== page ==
Je Pense

Today on the site, Alex Dueben interviews Miss Lasko-Gross. Here's how their talk begins:

How do you describe [your new book] Henni?

The adventures of a dangerously curious young girl/cat, who's desire for truth exposes some truly unsavory secrets. Henni is forced to flee her insular village to avoid death by stoning and venture out into an unknown and hostile world. It's a bit of a fairy tale as well as an allegory about the dangers of fundamentalism.

I was inspired by Jared Diamond's Guns, Germs and Steel to consider what life would be like in a world with an extreme paucity of natural resources. What direction would social evolution take with no domesticated animals, extremely limited metal and communication options. It's a very post modern fantasy, instead of adding magical or romantic elements, I've subtracted many of the casual miracles which have driven our history.

Where did the idea for the book come from?

I was working on a pretty grim piece of non-fiction–about a friend of mine who was injured in an explosion–and started Henni as a side project for the House of Twelve Comixology app. I had only meant to do the bare minimum for the app, but as I worked the story began flowing and expanding into a complete book.

Graphic novels take years to complete, and there isn't much sustainable money in it, so there's really no reason to labor on anything you're not passionate about. Henni is the kind of story I've always loved as a reader, kinetic, strange and full of juicy little surprises. So, basically, I abandoned the other project and threw myself into Henni with no regrets.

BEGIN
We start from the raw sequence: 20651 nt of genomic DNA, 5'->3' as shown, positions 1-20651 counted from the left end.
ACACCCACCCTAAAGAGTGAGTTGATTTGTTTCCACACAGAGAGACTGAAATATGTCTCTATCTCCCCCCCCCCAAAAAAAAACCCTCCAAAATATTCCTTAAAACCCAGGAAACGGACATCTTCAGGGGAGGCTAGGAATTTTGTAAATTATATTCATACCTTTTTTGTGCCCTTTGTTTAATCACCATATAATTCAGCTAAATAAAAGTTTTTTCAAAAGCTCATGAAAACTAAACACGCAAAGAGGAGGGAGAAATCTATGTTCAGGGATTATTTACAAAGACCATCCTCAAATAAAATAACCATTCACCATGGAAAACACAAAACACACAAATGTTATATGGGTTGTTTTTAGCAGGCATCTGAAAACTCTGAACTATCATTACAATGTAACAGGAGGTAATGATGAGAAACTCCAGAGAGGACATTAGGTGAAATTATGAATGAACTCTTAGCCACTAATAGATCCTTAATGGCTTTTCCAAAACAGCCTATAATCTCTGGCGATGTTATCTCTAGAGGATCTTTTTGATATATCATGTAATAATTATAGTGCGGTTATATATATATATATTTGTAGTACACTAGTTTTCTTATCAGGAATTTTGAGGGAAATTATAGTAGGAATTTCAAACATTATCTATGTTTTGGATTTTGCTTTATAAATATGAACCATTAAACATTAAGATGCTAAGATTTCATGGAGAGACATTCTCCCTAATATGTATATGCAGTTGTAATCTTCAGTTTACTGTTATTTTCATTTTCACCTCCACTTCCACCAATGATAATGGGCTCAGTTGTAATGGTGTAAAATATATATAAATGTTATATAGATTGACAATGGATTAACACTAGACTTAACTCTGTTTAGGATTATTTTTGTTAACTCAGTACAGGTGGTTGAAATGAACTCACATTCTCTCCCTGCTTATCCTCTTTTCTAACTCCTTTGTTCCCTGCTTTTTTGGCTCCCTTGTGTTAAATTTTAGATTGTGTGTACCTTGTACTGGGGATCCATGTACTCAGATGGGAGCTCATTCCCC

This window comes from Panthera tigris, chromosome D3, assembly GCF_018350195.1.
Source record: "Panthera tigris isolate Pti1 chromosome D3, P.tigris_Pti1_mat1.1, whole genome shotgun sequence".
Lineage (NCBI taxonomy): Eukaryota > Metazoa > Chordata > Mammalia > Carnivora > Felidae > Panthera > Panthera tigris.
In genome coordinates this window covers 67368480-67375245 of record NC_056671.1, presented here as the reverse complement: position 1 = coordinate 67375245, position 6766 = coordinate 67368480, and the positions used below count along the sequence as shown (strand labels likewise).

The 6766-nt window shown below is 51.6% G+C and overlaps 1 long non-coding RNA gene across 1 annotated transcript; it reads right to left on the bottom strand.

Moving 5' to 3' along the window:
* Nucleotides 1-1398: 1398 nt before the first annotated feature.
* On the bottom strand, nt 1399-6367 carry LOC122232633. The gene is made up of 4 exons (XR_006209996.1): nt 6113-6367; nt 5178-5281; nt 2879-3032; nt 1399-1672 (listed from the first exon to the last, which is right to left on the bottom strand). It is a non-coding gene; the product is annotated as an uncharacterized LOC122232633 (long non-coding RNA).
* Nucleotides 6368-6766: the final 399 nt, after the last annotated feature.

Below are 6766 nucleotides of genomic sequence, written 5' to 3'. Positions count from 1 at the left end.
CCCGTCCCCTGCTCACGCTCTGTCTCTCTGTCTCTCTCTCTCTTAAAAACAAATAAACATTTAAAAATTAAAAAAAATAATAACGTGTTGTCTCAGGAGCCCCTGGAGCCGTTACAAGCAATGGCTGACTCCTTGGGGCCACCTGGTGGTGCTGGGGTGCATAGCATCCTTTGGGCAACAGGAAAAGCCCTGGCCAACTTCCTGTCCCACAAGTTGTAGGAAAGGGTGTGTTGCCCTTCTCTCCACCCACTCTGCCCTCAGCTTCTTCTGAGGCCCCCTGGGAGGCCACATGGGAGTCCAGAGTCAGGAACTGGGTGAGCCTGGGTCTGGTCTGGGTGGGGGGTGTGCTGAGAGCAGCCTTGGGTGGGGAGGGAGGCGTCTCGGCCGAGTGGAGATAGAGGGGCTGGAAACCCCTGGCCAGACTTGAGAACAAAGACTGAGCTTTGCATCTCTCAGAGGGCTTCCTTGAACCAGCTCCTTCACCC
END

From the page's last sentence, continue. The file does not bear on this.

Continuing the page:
Meanwhile, elsewhere:

—Funnies. Alison Bechdel has drawn and published online a "coda" to Fun Home, just as the Broadway adaptation is about to premiere.

—Interviews & Profiles. talks to Kitchen Sink Press founder Denis Kitchen. Inkstuds talks to Lale Westvind.

—Reviews & Commentary. While accepting the George Polk Career Award, Garry Trudeau delivered a speech criticizing Charlie Hebdo.

For Artforum, Kaelin Wilson-Goldie has a long, somewhat complicated take on satire, caricature, and censorship in the cartooning cultures of both France and the Middle East.

Domingos Isabelinho was disappointed by Jan Baetens & Hugo Frey's new The Graphic Novel: An Introduction, from Cambridge University Press.

For The Guardian, Rachel Cooke reviews Julie Birmant & Clément Oubrerie's Pablo. At Broken Frontier, Tom Murphy looks at the first two issues of Ley Lines (featuring Annie Mok and Warren Craghead).

—News. Richard McGuire and Winston Rowntree have won the Slate Cartoonist Studio Prize.